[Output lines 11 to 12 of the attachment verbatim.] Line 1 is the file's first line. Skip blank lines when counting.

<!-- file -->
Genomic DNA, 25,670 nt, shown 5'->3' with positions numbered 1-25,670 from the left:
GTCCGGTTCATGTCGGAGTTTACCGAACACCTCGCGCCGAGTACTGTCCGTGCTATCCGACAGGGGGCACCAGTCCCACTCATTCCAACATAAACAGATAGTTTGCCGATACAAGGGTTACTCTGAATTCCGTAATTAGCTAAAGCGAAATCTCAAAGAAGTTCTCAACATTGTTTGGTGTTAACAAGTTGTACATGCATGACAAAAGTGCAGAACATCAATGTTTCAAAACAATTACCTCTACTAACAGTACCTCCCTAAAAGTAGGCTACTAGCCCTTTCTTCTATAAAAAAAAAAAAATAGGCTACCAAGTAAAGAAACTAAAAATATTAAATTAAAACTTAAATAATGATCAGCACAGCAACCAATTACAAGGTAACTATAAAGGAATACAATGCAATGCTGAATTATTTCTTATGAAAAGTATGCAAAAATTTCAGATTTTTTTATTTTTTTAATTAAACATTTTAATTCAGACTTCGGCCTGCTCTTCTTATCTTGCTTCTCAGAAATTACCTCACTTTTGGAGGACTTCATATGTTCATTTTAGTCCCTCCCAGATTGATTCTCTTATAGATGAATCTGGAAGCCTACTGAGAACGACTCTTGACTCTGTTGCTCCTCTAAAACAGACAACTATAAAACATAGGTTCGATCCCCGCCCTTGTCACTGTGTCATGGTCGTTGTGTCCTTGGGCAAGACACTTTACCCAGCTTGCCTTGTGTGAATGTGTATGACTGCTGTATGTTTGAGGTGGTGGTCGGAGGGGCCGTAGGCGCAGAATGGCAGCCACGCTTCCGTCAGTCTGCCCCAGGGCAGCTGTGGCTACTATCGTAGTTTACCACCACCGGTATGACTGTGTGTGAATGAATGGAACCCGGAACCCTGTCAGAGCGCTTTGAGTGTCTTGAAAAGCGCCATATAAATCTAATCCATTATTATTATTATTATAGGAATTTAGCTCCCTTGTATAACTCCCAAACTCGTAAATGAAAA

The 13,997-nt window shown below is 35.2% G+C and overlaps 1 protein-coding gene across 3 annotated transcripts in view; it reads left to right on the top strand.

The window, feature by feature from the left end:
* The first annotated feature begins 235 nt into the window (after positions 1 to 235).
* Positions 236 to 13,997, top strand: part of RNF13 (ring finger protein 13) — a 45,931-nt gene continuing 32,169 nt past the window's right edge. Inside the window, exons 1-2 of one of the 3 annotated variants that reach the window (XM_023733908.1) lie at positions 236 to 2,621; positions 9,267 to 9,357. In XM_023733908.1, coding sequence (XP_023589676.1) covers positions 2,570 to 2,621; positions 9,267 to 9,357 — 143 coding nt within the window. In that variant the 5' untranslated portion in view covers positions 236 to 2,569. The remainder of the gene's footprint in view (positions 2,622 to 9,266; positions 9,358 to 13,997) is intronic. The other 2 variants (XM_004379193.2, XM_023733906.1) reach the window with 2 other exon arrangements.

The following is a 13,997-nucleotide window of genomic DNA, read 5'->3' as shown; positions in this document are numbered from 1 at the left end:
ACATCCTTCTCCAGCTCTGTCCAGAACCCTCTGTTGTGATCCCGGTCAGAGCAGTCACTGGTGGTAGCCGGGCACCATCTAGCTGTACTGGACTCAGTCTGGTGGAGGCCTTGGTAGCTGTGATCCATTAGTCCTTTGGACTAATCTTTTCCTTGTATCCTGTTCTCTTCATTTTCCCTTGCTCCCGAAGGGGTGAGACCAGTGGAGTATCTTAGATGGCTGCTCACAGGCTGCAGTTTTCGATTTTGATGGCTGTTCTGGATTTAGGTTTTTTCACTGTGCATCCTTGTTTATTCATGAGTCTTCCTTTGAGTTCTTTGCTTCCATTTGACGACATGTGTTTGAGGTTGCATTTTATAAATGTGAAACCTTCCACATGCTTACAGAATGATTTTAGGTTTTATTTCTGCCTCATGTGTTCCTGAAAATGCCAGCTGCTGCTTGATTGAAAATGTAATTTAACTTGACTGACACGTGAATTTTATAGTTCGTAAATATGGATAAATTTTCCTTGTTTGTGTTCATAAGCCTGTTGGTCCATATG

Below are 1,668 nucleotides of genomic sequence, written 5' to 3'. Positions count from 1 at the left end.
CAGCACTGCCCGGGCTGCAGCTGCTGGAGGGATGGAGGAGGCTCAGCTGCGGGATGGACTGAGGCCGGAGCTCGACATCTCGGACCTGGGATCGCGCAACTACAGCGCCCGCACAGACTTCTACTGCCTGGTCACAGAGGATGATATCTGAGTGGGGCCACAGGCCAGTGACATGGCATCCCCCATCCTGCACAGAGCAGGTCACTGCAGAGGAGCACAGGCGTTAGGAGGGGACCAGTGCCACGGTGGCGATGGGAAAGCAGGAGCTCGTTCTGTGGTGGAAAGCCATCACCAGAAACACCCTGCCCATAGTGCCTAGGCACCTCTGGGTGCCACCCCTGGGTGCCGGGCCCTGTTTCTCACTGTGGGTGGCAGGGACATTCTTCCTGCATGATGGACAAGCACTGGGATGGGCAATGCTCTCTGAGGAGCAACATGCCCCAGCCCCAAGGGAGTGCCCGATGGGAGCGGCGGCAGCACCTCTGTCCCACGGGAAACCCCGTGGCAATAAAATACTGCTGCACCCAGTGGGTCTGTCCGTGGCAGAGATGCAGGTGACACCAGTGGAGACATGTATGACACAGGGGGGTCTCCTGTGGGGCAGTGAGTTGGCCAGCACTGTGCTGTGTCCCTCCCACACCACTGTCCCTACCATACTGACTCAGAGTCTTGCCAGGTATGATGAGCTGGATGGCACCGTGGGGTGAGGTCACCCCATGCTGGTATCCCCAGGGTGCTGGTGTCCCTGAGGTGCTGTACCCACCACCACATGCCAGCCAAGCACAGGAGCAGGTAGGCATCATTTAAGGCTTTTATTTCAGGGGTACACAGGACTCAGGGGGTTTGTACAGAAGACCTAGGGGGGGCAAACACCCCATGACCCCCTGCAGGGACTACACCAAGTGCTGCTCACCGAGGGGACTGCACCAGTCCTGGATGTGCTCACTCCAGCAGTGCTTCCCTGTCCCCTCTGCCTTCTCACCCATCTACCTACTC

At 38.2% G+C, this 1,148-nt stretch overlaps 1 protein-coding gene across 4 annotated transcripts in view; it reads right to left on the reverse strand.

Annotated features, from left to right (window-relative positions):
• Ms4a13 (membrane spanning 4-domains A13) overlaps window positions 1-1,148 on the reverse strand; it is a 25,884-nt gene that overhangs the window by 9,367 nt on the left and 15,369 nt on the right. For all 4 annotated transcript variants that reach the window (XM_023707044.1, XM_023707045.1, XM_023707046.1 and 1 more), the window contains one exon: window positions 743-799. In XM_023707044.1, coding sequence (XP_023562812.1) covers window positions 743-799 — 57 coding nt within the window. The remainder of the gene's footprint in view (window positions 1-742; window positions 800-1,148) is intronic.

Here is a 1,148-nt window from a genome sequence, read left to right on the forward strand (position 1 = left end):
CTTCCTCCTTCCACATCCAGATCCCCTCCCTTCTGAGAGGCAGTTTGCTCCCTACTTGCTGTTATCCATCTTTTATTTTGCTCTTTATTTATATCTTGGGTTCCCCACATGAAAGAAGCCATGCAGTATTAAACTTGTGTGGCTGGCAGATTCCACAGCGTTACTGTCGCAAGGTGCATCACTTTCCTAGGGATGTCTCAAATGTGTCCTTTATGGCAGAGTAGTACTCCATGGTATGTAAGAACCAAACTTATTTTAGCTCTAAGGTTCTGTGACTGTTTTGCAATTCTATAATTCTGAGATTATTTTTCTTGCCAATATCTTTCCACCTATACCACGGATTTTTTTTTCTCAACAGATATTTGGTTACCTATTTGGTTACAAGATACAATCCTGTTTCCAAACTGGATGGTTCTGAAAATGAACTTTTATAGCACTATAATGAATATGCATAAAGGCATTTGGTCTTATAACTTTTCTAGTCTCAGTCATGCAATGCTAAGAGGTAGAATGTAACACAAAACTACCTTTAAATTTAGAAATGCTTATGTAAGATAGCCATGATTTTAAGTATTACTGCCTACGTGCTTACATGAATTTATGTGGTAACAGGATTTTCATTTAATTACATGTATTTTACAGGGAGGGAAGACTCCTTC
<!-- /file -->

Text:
At 38.2% G+C, this 1,148-nt stretch overlaps 1 protein-coding gene across 4 annotated transcripts in view; it reads right to left on the reverse strand.

Annotated features, from left to right (window-relative positions):